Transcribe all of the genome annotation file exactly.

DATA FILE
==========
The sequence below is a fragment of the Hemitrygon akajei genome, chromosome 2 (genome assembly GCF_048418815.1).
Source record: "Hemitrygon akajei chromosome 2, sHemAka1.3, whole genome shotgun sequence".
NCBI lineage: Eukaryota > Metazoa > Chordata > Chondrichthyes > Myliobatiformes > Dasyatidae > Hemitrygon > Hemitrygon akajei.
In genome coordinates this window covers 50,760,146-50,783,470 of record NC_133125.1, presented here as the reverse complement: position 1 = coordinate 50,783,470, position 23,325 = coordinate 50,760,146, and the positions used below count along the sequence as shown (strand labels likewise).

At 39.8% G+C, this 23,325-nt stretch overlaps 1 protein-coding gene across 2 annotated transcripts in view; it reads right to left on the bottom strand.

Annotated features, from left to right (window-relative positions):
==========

The sequence below is a fragment of the Hemitrygon akajei genome, chromosome 2 (genome assembly GCF_048418815.1).
Source record: "Hemitrygon akajei chromosome 2, sHemAka1.3, whole genome shotgun sequence".
NCBI lineage: Eukaryota > Metazoa > Chordata > Chondrichthyes > Myliobatiformes > Dasyatidae > Hemitrygon > Hemitrygon akajei.
In genome coordinates this window covers 50,760,146-50,783,470 of record NC_133125.1, presented here as the reverse complement: position 1 = coordinate 50,783,470, position 23,325 = coordinate 50,760,146, and the positions used below count along the sequence as shown (strand labels likewise).

At 39.8% G+C, this 23,325-nt stretch overlaps 1 protein-coding gene across 2 annotated transcripts in view; it reads right to left on the bottom strand.

Annotated features, from left to right (window-relative positions):